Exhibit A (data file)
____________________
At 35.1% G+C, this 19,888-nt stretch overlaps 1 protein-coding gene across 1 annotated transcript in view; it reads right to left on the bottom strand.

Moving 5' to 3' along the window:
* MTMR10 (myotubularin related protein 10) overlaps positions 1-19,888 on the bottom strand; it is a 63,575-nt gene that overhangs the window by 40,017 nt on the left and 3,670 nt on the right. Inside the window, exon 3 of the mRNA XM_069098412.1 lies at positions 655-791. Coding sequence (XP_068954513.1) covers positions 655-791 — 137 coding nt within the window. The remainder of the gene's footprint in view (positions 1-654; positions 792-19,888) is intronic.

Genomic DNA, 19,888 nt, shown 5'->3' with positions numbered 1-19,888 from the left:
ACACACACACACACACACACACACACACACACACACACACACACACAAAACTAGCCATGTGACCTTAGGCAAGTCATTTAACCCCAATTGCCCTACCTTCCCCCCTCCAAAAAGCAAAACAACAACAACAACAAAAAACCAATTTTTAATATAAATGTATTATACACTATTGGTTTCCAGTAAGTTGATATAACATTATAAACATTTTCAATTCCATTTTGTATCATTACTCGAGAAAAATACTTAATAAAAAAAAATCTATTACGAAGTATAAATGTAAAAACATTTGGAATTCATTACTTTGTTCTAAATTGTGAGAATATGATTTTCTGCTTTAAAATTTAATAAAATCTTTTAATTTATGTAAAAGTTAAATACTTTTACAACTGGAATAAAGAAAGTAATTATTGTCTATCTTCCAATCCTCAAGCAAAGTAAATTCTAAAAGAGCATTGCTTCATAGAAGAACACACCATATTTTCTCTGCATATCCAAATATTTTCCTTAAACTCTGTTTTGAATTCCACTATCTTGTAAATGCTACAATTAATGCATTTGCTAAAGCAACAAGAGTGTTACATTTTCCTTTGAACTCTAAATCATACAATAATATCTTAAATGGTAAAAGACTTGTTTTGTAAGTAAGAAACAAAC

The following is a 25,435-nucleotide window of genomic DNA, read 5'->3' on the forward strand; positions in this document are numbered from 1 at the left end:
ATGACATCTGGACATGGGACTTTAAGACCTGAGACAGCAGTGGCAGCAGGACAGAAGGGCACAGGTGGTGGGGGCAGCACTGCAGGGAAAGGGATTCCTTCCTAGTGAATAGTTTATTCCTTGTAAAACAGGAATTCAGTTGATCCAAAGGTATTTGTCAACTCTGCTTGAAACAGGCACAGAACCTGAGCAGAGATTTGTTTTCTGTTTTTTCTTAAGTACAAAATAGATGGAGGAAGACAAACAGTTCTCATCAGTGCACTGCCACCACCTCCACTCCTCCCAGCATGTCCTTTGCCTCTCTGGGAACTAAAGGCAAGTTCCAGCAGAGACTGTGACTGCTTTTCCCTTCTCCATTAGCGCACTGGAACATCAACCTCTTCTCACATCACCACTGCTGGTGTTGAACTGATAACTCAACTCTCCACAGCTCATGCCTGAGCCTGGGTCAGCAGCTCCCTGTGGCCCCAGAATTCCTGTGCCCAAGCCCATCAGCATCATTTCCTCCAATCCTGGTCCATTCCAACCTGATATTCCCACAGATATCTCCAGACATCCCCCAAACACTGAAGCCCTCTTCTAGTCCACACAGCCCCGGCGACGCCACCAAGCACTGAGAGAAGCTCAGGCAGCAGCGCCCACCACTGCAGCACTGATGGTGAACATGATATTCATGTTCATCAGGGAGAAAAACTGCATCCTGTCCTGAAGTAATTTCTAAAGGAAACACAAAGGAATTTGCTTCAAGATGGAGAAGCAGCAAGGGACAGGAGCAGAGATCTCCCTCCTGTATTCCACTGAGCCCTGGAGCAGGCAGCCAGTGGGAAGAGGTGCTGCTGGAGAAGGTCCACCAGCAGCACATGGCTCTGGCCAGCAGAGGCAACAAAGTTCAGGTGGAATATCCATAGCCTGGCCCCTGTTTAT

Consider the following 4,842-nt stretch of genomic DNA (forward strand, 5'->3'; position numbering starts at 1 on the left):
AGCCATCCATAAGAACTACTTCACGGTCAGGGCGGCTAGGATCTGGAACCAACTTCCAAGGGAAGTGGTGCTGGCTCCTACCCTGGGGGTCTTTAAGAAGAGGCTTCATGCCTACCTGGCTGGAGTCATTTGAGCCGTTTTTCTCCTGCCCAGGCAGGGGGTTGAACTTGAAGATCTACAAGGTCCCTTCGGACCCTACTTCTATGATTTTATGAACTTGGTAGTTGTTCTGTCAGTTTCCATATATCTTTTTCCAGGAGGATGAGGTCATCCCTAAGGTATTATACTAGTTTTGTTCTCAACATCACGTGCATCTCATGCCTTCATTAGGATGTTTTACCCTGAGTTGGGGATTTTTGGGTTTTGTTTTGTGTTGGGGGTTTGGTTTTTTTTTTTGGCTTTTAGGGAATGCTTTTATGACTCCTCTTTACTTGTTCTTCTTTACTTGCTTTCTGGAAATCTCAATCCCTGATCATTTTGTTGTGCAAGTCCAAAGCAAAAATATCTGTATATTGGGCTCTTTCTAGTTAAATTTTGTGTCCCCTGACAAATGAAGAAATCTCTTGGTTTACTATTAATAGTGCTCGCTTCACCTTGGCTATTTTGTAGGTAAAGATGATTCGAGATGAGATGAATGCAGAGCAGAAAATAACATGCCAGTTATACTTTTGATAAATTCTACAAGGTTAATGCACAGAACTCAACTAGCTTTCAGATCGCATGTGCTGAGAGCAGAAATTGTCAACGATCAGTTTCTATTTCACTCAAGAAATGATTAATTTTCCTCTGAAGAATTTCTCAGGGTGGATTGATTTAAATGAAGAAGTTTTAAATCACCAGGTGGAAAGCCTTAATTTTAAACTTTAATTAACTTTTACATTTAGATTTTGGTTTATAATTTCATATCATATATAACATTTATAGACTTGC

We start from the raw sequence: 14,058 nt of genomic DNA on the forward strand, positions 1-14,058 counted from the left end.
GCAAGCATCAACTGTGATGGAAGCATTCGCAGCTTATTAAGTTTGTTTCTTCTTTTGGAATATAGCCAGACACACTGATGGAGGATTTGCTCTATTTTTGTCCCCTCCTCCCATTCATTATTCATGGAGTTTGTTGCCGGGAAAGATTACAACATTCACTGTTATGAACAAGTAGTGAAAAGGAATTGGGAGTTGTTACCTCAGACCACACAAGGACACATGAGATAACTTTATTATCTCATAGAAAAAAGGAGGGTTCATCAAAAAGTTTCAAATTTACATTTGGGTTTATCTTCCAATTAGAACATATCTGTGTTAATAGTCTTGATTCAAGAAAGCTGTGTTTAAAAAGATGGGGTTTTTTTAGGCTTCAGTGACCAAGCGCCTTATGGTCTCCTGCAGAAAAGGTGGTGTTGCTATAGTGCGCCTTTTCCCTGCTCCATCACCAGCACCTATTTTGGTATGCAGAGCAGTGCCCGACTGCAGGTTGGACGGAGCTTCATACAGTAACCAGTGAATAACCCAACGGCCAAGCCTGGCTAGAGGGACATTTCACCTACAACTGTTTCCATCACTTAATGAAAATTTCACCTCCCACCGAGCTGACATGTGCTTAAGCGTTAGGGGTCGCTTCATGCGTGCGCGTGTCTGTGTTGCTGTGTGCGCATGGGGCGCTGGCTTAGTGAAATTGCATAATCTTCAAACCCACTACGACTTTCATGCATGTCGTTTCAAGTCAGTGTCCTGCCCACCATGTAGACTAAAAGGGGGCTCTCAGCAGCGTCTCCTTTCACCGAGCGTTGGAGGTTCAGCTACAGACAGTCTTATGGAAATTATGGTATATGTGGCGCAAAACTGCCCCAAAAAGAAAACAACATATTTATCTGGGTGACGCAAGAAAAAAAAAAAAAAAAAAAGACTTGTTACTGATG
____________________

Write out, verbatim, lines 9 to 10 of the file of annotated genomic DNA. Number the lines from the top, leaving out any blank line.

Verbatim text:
AGCCATCCATAAGAACTACTTCACGGTCAGGGCGGCTAGGATCTGGAACCAACTTCCAAGGGAAGTGGTGCTGGCTCCTACCCTGGGGGTCTTTAAGAAGAGGCTTCATGCCTACCTGGCTGGAGTCATTTGAGCCGTTTTTCTCCTGCCCAGGCAGGGGGTTGAACTTGAAGATCTACAAGGTCCCTTCGGACCCTACTTCTATGATTTTATGAACTTGGTAGTTGTTCTGTCAGTTTCCATATATCTTTTTCCAGGAGGATGAGGTCATCCCTAAGGTATTATACTAGTTTTGTTCTCAACATCACGTGCATCTCATGCCTTCATTAGGATGTTTTACCCTGAGTTGGGGATTTTTGGGTTTTGTTTTGTGTTGGGGGTTTGGTTTTTTTTTTTGGCTTTTAGGGAATGCTTTTATGACTCCTCTTTACTTGTTCTTCTTTACTTGCTTTCTGGAAATCTCAATCCCTGATCATTTTGTTGTGCAAGTCCAAAGCAAAAATATCTGTATATTGGGCTCTTTCTAGTTAAATTTTGTGTCCCCTGACAAATGAAGAAATCTCTTGGTTTACTATTAATAGTGCTCGCTTCACCTTGGCTATTTTGTAGGTAAAGATGATTCGAGATGAGATGAATGCAGAGCAGAAAATAACATGCCAGTTATACTTTTGATAAATTCTACAAGGTTAATGCACAGAACTCAACTAGCTTTCAGATCGCATGTGCTGAGAGCAGAAATTGTCAACGATCAGTTTCTATTTCACTCAAGAAATGATTAATTTTCCTCTGAAGAATTTCTCAGGGTGGATTGATTTAAATGAAGAAGTTTTAAATCACCAGGTGGAAAGCCTTAATTTTAAACTTTAATTAACTTTTACATTTAGATTTTGGTTTATAATTTCATATCATATATAACATTTATAGACTTGC

We start from the raw sequence: 14,058 nt of genomic DNA on the forward strand, positions 1-14,058 counted from the left end.